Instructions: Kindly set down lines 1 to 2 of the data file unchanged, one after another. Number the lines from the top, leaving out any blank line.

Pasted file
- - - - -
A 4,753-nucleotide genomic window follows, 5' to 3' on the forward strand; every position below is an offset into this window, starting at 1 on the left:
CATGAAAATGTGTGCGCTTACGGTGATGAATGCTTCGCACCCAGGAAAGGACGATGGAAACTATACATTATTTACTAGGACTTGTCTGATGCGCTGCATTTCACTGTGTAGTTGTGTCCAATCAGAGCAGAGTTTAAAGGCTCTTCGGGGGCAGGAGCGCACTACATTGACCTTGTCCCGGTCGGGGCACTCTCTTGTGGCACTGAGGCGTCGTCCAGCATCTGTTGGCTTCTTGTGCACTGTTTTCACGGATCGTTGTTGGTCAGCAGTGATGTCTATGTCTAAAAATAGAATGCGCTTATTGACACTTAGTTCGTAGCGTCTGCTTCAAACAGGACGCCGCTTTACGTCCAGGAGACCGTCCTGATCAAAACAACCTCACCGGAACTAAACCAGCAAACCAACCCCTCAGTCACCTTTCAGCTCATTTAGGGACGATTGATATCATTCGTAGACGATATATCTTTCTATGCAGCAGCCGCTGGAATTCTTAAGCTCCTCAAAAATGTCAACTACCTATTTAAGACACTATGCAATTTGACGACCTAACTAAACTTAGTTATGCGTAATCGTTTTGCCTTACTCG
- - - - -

A 4,753-nucleotide genomic window follows, 5' to 3' on the forward strand; every position below is an offset into this window, starting at 1 on the left:
CATGAAAATGTGTGCGCTTACGGTGATGAATGCTTCGCACCCAGGAAAGGACGATGGAAACTATACATTATTTACTAGGACTTGTCTGATGCGCTGCATTTCACTGTGTAGTTGTGTCCAATCAGAGCAGAGTTTAAAGGCTCTTCGGGGGCAGGAGCGCACTACATTGACCTTGTCCCGGTCGGGGCACTCTCTTGTGGCACTGAGGCGTCGTCCAGCATCTGTTGGCTTCTTGTGCACTGTTTTCACGGATCGTTGTTGGTCAGCAGTGATGTCTATGTCTAAAAATAGAATGCGCTTATTGACACTTAGTTCGTAGCGTCTGCTTCAAACAGGACGCCGCTTTACGTCCAGGAGACCGTCCTGATCAAAACAACCTCACCGGAACTAAACCAGCAAACCAACCCCTCAGTCACCTTTCAGCTCATTTAGGGACGATTGATATCATTCGTAGACGATATATCTTTCTATGCAGCAGCCGCTGGAATTCTTAAGCTCCTCAAAAATGTCAACTACCTATTTAAGACACTATGCAATTTGACGACCTAACTAAACTTAGTTATGCGTAATCGTTTTGCCTTACTCG